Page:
What is traditional Thai food?
Restaurant owner and Chef Cann explains that for himself, traditional Thai dishes are the flavors and combinations he remembers from his childhood, the dishes his mom prepared and served at home.
Using the comforts of home cooked traditional Thai food along with a few recipes from the ancient archive of the royal Thai kitchen, Chef Cann aims to preserve Thai culture through his menu.
At The Local Restaurant you’ll find over 70 different dishes, many of them traditional and noticeably different from modern day Bangkok fare.
We began the meal with a gorgeous appetizer mixed plate known as Ruam Kam Aroy (รวมคำอร่อย).
Included on the plate was a coconut shell bowl filled with creamy khao soy surrounded by a number of other dainty tidbits like lemongrass shrimp and pandanus wrapped fried chicken (green triangles on the right).
Price: 250 THB
Something about eating flowers is always exciting to me, I guess it’s the fact that for so long we’ve seen flowers as pretty things to look at, but not to eat.
I was particularly interested in the beautiful bite sized purple lotus pedals. Chef explained that the green and white lotus flowers are not edible, but only the purple pedals.
The sweetness of toasted coconut, the flavorful red onion and shallots, and the zest of lime peel all piled into a lightly sweet lotus flower made it a single bite of complex goodness.
Along with balancing flavors to perfection, another fundamental aspect of Thai cooking is not overcooking the ingredients. The mixed vegetable dish known as Pad Pak Pun Baan (ผัดผักพื้นบ้าน) was cooked so it was still crisp and not at all limp or over done.
It was a mixture of 5 different things including ivy gourd leaves and flower buds. The combination was fresh, fragrant with garlic, and it made a great accompaniment to the other curries and flavors of the meal.
Price: 180 THB
Another prized item on the menu is the traditional Thai Gaeng Run Juan (แกงรัญจวนเนื้อ).
The fantastic dish included fresh strips of thinly sliced beef flank steak lightly cooked and combined into almost what I’d call a meat salad curry.
Here’s more of a close up shot of the dish. Can you see the finely shaved slices of lemongrass, the whole baby cloves of garlic and the whole chillies?
Those ingredients along with a lime and shrimp paste dressing made it wholly flavorful and simply a joy to eat!
It was one of those dishes that as soon as I sampled it, I just couldn’t help from closing my eyes and savoring every vibrant component.
Price: 240 THB
Simple yet remarkably flavorful is how I’d describe the Pak Miang Pad Kai.
Pak Miang is a rare leafy vegetable, it’s difficult to find in most Bangkok markets, so I was delighted to see it on the menu of traditional Thai food at The Local Restaurant.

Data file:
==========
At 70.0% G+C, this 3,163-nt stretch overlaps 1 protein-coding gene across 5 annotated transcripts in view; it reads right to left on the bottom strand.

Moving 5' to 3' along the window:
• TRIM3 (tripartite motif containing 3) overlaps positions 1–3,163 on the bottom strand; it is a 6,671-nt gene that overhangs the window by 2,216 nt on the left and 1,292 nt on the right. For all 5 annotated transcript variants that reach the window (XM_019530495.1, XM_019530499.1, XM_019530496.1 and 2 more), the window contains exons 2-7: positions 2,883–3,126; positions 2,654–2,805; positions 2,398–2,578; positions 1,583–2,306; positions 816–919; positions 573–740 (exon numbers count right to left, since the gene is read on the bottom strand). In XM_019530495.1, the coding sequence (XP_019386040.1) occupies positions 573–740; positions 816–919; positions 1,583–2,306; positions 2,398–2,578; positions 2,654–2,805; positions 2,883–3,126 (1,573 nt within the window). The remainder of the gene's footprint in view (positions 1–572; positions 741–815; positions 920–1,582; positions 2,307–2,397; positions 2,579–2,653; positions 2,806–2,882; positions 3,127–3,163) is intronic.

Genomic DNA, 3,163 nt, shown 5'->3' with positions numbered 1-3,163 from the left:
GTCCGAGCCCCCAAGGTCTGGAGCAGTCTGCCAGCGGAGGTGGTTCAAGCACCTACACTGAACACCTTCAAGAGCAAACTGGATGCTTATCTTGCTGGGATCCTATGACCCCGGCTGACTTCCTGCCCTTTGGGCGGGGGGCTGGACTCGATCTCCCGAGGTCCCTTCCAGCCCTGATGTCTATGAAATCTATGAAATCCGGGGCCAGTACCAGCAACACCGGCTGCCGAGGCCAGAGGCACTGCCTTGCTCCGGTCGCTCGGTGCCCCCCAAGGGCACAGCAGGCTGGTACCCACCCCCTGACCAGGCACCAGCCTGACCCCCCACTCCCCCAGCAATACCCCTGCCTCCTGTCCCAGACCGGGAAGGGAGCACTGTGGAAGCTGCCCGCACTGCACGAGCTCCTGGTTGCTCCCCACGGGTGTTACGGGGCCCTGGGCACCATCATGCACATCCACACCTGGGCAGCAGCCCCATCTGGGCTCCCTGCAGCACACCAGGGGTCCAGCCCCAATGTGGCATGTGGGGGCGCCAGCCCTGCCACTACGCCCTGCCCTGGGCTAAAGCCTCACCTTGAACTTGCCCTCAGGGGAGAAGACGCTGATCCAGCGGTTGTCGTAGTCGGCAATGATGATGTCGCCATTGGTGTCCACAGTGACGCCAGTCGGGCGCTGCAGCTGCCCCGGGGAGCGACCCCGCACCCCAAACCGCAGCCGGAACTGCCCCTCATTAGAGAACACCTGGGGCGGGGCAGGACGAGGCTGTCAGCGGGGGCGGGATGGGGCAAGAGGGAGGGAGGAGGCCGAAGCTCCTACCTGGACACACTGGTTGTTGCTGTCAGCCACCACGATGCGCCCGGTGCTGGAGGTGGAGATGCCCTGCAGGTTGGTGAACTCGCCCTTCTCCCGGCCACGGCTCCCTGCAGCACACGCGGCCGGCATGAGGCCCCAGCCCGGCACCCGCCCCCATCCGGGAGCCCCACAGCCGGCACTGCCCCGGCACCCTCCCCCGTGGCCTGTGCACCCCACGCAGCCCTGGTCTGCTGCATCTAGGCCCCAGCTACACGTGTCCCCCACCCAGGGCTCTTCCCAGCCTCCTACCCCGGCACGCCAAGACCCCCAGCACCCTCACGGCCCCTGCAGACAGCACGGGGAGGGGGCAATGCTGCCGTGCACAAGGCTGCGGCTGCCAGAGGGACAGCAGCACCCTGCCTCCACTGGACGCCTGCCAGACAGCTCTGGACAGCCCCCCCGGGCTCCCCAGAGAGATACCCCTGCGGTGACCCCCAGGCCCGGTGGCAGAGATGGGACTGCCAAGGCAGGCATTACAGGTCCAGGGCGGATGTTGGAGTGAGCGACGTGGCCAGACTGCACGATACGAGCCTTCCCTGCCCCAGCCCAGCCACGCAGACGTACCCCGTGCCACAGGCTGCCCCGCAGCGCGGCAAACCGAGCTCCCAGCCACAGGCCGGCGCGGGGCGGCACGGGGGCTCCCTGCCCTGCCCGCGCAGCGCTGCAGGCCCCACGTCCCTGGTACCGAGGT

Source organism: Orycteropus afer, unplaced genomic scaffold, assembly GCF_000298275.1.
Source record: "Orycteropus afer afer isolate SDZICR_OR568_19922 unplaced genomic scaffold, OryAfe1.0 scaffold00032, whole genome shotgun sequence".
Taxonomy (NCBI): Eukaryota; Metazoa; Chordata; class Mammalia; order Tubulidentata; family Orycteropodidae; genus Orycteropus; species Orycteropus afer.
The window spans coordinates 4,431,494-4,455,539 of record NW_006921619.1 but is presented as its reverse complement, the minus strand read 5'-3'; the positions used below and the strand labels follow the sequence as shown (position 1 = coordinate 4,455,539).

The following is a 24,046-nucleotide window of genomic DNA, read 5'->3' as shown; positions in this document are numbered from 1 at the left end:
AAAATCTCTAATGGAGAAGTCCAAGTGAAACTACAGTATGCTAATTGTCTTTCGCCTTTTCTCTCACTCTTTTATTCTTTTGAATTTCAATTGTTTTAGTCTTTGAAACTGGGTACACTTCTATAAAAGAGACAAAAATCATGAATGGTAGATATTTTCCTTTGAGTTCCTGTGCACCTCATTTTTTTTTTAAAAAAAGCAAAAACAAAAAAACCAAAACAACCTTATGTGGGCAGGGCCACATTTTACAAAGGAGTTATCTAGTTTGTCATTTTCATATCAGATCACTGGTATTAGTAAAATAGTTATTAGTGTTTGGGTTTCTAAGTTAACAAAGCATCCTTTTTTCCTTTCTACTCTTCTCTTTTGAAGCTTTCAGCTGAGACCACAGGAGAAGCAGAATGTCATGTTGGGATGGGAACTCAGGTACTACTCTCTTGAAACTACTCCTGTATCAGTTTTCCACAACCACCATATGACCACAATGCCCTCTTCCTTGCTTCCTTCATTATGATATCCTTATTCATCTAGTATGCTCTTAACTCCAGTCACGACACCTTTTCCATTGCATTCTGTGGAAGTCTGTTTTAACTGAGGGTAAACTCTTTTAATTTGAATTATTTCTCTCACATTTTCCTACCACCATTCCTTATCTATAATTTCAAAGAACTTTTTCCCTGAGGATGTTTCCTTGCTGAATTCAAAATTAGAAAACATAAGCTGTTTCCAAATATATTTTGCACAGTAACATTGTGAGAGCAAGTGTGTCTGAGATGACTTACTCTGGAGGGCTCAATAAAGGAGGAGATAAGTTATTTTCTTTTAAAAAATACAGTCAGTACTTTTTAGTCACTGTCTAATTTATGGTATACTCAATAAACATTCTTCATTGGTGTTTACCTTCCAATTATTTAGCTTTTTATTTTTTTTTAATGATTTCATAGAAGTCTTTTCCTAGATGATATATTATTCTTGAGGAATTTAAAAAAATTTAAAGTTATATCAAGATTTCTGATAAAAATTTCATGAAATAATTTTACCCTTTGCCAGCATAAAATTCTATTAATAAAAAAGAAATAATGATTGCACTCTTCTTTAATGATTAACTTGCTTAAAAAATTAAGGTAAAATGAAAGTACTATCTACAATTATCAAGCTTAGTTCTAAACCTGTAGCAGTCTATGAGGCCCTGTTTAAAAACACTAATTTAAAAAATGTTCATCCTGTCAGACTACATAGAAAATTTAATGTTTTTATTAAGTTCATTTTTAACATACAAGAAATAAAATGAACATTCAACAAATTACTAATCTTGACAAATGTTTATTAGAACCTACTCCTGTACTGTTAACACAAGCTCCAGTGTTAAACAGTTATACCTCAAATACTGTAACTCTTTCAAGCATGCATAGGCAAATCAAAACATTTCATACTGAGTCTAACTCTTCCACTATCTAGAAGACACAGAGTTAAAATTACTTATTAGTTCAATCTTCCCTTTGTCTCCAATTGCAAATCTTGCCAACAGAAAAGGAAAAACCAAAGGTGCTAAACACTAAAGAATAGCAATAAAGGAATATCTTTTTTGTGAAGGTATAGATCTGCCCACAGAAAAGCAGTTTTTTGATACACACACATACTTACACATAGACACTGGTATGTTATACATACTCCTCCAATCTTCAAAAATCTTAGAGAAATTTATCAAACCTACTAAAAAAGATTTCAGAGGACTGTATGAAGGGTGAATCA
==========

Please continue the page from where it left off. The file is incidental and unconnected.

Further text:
Sometimes when you order vegetables stir fried with egg it is served watery because the heat and oil are not at the exact perfect temperature. At The Local, the dish was stir fried with just the right amount of oil and precise heat so all the flavor remained on the leaves and egg without being drained out by extra liquid.
The egg was lightly crunchy on the outside and the leaves were seared. The combination is something I could probably eat everyday!
Price: 180 THB
One of the signature traditional Thai food dishes served at The Local is their Pla Ta Pien Tom Kem (ปลาตะเพียนต้มเค็ม).
Simmered for over 20 hours in a secret blend of sugar cane juice and ginger, this beauty was delivered to the table with a halo of food glory around it (Ok, maybe that was in my imagination) – it really was that magnificent.
As you can see from the photo above (and video to come soon), there’s already a chunk removed from the lefthand side of the fish… it was cooked for so long that we could just slice through the bones and eat its entire carcass!
It was so soft and tender that every bite melted in my mouth and because it was simmered for so long, the flesh was saturated like a sponge full of luscious juices.
Price: 380 THB
The last dish we sampled was the Gaeng Kua Gai Bai Som Pan Kee Maa (แกงคั่วไก่ใบส้มแป้นขี้ม้า), and it was one of those home-run kind of dishes!
The rich coconut cream was loaded with turmeric and chillies, and to me it had a smooth nutty flavor.
What I really liked is that it wasn’t overly sweet like some Thai curries, but instead there was a hint of bitterness – not a medicine flavor, but just a tiny hint of subtle bitterness that really worked well with the other ingredients. The shaved orange leaves and whole bird’s eye chilies on top added the final perfect touch.
I’d highly recommend this curry!
Price: 280 THB
At The Local restaurant they’ve done a great job of creating an elegant yet traditional Thai atmosphere. The front part of the facility includes a small antique museum as well as a number of private dining rooms.
Outdoors there’s a garden with a full bar and finally the main dining room is located in the back. Just moments from busy Asoke road in Bangkok, The Local is a quiet and relaxing environment.
The Bottom Line
Traditional Thai food served in a wonderfully blissful environment is what makes The Local such a special dining experience. It’s a great family sit-down restaurant or a fantastic place to come with your friends to enjoy an authentic Thai feast.
For the high quality of the food and the care of the ingredients used in the cooking, the prices are very affordable. I might add that the service is also exceptional.
The Local Thai Cuisine
Address: 32-32/1 Sukumvit 23, Klong Toey Nue, Wattana, Bangkok, Thailand 10110
Hours: Lunch and Dinner
Phone: 02-664-0664, 02-664-3360-1
Website: The Local and also check out their Facebook Fanpage
Prices: 300 – 600 THB per person
How to Get to The Local
The closest BTS station is Asoke, which is about a 10 minute walk away. Alternatively you can catch a taxi.
Here’s the map:
View Bangkok Eating Thai Food Map in a larger map